The operation not only “is protecting New Jerseyans from significant potential harm, even as it helps prevent consumer fraud” — it also sends a message to citizens, as well, Hoffman said.

“Consumers should learn as much as possible about any moving company – including learning whether it is registered – before entrusting its employees with their belongings,” he said.

The early November 2014 sting began with Consumer Affairs investigators posing as consumers seeking to make routine household moves.

They booked appointments with unlicensed movers who used online listings to solicit work, then had them send crews to the sham Wyckoff address — which the employees quickly discovered wasn’t a home.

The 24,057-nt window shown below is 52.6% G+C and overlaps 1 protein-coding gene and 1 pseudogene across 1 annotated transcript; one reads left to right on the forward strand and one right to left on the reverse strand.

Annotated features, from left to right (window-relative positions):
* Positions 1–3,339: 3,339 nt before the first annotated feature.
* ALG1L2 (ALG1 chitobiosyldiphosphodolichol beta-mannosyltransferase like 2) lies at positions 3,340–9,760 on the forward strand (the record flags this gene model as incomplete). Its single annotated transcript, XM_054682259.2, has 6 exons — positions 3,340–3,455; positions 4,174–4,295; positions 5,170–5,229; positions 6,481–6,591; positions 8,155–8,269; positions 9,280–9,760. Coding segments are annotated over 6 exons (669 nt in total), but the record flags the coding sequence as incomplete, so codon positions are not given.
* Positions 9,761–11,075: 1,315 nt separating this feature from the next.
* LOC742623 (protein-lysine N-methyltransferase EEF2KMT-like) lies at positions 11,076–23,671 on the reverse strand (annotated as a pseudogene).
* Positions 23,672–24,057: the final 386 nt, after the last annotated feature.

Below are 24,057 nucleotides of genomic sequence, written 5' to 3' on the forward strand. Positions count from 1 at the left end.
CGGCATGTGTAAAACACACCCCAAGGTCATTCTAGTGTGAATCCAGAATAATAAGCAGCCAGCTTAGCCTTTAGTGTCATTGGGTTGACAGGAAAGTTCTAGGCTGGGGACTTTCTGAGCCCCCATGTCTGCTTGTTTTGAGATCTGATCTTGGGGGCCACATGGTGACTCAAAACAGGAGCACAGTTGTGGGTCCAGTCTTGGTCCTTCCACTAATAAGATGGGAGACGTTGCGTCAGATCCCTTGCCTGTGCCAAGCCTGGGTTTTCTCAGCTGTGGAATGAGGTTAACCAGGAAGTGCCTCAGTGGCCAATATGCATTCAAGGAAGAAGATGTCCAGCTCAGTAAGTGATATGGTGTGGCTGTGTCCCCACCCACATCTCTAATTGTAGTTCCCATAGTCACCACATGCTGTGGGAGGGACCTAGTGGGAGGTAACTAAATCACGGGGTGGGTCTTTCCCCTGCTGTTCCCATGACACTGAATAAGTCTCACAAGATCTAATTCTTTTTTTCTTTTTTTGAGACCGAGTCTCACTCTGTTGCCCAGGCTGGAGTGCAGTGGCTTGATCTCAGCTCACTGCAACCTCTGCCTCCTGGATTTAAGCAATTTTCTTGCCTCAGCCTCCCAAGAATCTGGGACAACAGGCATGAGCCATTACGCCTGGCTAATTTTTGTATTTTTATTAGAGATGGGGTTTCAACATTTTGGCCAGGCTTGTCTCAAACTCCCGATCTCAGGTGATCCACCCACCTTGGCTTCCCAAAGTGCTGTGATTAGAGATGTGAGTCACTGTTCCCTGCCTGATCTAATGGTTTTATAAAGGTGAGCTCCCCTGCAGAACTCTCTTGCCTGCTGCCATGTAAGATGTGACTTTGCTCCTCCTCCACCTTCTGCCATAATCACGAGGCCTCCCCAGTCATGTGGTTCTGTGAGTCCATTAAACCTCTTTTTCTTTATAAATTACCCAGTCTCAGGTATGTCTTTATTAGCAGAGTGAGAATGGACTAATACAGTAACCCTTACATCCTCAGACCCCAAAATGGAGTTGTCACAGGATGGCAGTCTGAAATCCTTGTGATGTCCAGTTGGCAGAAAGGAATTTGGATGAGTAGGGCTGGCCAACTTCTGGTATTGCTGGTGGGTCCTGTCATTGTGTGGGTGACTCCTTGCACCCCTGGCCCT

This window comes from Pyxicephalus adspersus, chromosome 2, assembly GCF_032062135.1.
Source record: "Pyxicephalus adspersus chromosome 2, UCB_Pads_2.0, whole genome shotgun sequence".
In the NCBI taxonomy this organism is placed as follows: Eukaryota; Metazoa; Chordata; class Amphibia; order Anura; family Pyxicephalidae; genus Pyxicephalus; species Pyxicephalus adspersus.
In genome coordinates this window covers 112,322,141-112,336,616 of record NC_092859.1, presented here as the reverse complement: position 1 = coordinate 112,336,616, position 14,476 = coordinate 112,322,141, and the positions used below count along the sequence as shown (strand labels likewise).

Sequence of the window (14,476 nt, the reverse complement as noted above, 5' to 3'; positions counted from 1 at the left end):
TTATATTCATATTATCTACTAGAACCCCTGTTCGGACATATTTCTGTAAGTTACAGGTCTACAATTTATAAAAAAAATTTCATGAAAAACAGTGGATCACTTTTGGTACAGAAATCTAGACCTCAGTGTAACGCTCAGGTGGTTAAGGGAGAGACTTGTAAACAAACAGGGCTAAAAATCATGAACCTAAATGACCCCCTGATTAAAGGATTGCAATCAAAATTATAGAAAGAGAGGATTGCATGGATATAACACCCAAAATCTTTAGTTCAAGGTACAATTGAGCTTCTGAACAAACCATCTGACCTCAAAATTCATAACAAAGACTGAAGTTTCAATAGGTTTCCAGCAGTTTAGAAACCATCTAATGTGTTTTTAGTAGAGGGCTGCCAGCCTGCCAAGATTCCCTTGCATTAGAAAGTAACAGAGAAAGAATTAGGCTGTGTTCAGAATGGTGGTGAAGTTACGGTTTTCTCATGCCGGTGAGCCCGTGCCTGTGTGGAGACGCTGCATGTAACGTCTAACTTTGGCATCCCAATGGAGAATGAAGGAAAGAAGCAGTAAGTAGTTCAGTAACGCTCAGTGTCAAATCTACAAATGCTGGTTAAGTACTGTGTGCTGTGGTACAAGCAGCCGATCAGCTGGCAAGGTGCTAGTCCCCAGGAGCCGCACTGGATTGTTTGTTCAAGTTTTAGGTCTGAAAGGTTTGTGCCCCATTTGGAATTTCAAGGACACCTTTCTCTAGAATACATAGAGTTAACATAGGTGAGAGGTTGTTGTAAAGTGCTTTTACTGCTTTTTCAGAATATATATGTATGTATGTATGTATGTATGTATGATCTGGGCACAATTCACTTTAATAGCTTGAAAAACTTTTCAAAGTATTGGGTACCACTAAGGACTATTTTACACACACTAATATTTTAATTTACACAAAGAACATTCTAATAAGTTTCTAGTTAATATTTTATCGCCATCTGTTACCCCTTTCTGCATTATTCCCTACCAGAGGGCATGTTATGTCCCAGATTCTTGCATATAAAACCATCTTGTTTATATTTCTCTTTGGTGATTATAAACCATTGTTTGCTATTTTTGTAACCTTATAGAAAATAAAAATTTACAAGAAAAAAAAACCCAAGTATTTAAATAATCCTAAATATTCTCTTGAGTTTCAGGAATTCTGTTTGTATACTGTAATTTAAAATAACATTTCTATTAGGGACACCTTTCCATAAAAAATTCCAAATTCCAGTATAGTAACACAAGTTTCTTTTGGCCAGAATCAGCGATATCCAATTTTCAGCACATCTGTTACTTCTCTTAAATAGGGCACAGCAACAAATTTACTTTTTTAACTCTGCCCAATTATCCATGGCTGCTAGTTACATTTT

There, the unlicensed movers were inspected by Consumer Affairs investigators, as well as ICE Enforcement and Removal Operations (ERO) officers, New Jersey State Police, and the U.S. Department of Transportation, Federal Motor Carrier Safety Administration (FMCSA).

One driver reportedly tried to flee but was caught by state troopers and returned.

“Too many consumers have been ripped off by movers who held their furniture and other goods hostage while demanding outrageously inflated prices,” Division of Consumer Affairs Acting Director Steve Lee said. “Protecting consumers begins with our enforcement of New Jersey’s licensing laws.”

“The outstanding partnership between ICE Enforcement and Removal Operations (ERO) and the New Jersey Division of Consumer Affairs once again demonstrates the necessity for law enforcement agencies to work in concert to keep our streets safe,” said John Tsoukaris, ICE ERO field office director. “ICE will continue to work with our law enforcement partners in New Jersey to arrest and remove convicted criminals and other priority aliens.”